All bottom brackets require different tools even for standard bikes. So if you want to buy multiple bikes, you'd have to buy the tools.

In the past we had square taperered BBs which neccesated the use of a crank extractor and a 15mm thin socket wrench, then we had the octalinks, then we had catridges, then we have french vs english BBs then we now have press fit BBs. Brompton BB is another format in the wild world of riding. There are at least half a dozen other BB types in the world of BMXes and etc that I haven't talked about yet.

So the question now back to all in this thread is. Is a brompton really "that" proprietry? Or is it just a bike by itself.

Judging from the number of sheer "innovations" or "planned obselecence", its just another drop in the ocean when one wants to argue how many unique parts each foldable bike has.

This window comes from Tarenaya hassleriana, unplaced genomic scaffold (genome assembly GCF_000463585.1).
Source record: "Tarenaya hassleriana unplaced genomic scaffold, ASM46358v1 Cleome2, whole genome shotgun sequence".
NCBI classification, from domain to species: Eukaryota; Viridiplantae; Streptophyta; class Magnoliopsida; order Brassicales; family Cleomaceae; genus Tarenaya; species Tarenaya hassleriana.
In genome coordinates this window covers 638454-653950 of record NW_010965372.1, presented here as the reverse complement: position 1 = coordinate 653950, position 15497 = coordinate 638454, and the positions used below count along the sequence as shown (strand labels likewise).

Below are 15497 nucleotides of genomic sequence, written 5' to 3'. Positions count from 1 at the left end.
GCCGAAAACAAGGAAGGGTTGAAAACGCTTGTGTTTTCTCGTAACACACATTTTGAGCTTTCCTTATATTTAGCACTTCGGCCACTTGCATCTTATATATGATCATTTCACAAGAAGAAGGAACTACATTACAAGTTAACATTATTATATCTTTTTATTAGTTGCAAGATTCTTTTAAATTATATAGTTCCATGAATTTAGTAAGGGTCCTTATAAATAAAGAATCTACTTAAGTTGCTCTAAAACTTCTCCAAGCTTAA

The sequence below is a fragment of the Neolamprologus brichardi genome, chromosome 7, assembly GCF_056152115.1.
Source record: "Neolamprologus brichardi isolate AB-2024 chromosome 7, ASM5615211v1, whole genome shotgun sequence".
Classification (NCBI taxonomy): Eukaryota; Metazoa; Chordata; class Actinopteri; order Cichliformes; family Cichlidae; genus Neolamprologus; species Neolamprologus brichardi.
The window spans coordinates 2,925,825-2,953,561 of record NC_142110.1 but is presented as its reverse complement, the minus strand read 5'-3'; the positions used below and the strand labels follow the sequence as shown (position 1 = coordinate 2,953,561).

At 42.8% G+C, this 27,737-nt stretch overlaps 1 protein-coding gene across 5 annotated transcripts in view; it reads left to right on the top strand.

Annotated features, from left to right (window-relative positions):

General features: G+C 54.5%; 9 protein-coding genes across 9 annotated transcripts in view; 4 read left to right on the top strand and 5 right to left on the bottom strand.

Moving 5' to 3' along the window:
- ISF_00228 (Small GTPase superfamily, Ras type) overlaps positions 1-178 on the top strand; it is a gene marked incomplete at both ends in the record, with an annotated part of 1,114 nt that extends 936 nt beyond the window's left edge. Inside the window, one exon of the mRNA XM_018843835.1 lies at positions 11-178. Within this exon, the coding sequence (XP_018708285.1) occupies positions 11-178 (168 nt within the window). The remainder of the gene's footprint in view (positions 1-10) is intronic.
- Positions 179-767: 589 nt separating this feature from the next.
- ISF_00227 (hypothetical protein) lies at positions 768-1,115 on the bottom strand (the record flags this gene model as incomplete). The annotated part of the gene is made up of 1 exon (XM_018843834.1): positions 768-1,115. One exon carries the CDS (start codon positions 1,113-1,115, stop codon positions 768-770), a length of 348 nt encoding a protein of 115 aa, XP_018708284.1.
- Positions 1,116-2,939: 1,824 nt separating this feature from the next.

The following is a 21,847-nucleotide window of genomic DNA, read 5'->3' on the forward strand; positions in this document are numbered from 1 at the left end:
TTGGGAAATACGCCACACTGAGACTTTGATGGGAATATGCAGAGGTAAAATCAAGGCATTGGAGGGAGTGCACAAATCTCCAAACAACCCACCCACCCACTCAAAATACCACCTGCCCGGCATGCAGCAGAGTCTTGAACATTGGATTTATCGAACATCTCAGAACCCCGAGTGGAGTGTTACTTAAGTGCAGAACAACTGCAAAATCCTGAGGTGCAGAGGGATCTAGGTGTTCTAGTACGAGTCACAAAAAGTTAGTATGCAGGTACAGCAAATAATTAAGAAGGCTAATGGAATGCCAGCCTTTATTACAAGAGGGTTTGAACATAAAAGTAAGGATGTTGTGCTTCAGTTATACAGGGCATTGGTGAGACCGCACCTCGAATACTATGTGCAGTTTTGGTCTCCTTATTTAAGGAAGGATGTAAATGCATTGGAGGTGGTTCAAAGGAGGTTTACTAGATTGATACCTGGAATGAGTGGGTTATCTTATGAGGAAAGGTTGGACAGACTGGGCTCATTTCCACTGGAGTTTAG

While many "conventional" standards have been set, the foldable world will never cease to settle one "one" standard for "any" component.

By the way, short note on brake levers, the main return spring actuation actually primarily comes from the brakes themselves, not the levers.


IN SHORT: If you do not want proprietery components, well basically do not get a foldable bike. *nuff said*


SIM37 Portrait Uploaded
17th Nov 2001
From: Singapore
Total Forum Rep: 1
Riding:
1) 2008 Santa Cruz...
Posted on: 5th Feb 2012 5:15 PM   Quote and Reply


The 2 speed (2 rear cogs) and 6 speed (2 rear cogs+3 speed hub) bromptons do use a derailluer to double the no. of ratios for the 1 and 3 speeders.

sjdude

30th Mar 2010
From: Singapore
Total Forum Rep: 0
Posted on: 6th Feb 2012 3:14 AM   Quote and Reply


Quote:
"Formerly posted by sjdude: The 2 speed (2 rear cogs) and 6 speed (2 rear cogs+3 speed hub) bromptons do use a derailluer to double the no. of ratios for the 1 and 3 speeders."


Right, thanks for clarifying, I thought it was just a simple chain tensioner.


SIM37 Portrait Uploaded
17th Nov 2001
From: Singapore
Total Forum Rep: 1
Riding:
1) 2008 Santa Cruz...